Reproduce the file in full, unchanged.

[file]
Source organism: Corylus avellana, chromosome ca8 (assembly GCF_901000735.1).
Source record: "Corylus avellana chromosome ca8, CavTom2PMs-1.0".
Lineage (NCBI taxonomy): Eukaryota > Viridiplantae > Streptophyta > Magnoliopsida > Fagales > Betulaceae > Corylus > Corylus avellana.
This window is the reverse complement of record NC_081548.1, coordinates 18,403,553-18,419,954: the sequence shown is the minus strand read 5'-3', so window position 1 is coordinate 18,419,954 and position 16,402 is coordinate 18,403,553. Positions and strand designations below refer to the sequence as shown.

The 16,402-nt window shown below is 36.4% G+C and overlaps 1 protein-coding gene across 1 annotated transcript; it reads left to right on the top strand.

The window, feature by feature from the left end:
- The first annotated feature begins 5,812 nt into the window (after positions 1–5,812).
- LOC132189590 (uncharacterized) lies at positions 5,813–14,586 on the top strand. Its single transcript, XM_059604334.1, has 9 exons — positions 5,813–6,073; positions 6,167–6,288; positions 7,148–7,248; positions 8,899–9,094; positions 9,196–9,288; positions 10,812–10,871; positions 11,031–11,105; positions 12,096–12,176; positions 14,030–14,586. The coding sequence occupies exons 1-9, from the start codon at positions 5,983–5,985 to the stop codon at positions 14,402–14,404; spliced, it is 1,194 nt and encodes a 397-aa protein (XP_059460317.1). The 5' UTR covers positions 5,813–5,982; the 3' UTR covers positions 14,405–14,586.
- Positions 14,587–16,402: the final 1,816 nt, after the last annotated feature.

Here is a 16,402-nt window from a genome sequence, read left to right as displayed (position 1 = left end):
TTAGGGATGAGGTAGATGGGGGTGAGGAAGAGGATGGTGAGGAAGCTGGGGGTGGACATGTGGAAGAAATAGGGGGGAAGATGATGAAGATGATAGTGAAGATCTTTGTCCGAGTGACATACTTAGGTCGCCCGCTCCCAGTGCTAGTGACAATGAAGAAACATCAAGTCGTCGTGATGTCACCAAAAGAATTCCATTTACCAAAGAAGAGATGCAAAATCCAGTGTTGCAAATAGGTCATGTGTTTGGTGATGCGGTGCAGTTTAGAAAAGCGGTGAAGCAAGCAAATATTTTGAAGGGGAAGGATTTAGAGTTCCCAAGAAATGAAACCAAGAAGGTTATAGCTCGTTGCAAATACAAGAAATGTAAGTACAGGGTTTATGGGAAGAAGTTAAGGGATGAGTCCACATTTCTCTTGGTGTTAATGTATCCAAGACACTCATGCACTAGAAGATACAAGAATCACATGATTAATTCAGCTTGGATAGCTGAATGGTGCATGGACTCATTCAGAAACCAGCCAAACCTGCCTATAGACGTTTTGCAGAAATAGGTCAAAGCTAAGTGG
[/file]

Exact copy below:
Source organism: Corylus avellana, chromosome ca8 (assembly GCF_901000735.1).
Source record: "Corylus avellana chromosome ca8, CavTom2PMs-1.0".
Lineage (NCBI taxonomy): Eukaryota > Viridiplantae > Streptophyta > Magnoliopsida > Fagales > Betulaceae > Corylus > Corylus avellana.
This window is the reverse complement of record NC_081548.1, coordinates 18,403,553-18,419,954: the sequence shown is the minus strand read 5'-3', so window position 1 is coordinate 18,419,954 and position 16,402 is coordinate 18,403,553. Positions and strand designations below refer to the sequence as shown.

The 16,402-nt window shown below is 36.4% G+C and overlaps 1 protein-coding gene across 1 annotated transcript; it reads left to right on the top strand.

The window, feature by feature from the left end:
- The first annotated feature begins 5,812 nt into the window (after positions 1–5,812).
- LOC132189590 (uncharacterized) lies at positions 5,813–14,586 on the top strand. Its single transcript, XM_059604334.1, has 9 exons — positions 5,813–6,073; positions 6,167–6,288; positions 7,148–7,248; positions 8,899–9,094; positions 9,196–9,288; positions 10,812–10,871; positions 11,031–11,105; positions 12,096–12,176; positions 14,030–14,586. The coding sequence occupies exons 1-9, from the start codon at positions 5,983–5,985 to the stop codon at positions 14,402–14,404; spliced, it is 1,194 nt and encodes a 397-aa protein (XP_059460317.1). The 5' UTR covers positions 5,813–5,982; the 3' UTR covers positions 14,405–14,586.
- Positions 14,587–16,402: the final 1,816 nt, after the last annotated feature.

Here is a 16,402-nt window from a genome sequence, read left to right as displayed (position 1 = left end):
TTAGGGATGAGGTAGATGGGGGTGAGGAAGAGGATGGTGAGGAAGCTGGGGGTGGACATGTGGAAGAAATAGGGGGGAAGATGATGAAGATGATAGTGAAGATCTTTGTCCGAGTGACATACTTAGGTCGCCCGCTCCCAGTGCTAGTGACAATGAAGAAACATCAAGTCGTCGTGATGTCACCAAAAGAATTCCATTTACCAAAGAAGAGATGCAAAATCCAGTGTTGCAAATAGGTCATGTGTTTGGTGATGCGGTGCAGTTTAGAAAAGCGGTGAAGCAAGCAAATATTTTGAAGGGGAAGGATTTAGAGTTCCCAAGAAATGAAACCAAGAAGGTTATAGCTCGTTGCAAATACAAGAAATGTAAGTACAGGGTTTATGGGAAGAAGTTAAGGGATGAGTCCACATTTCTCTTGGTGTTAATGTATCCAAGACACTCATGCACTAGAAGATACAAGAATCACATGATTAATTCAGCTTGGATAGCTGAATGGTGCATGGACTCATTCAGAAACCAGCCAAACCTGCCTATAGACGTTTTGCAGAAATAGGTCAAAGCTAAGTGG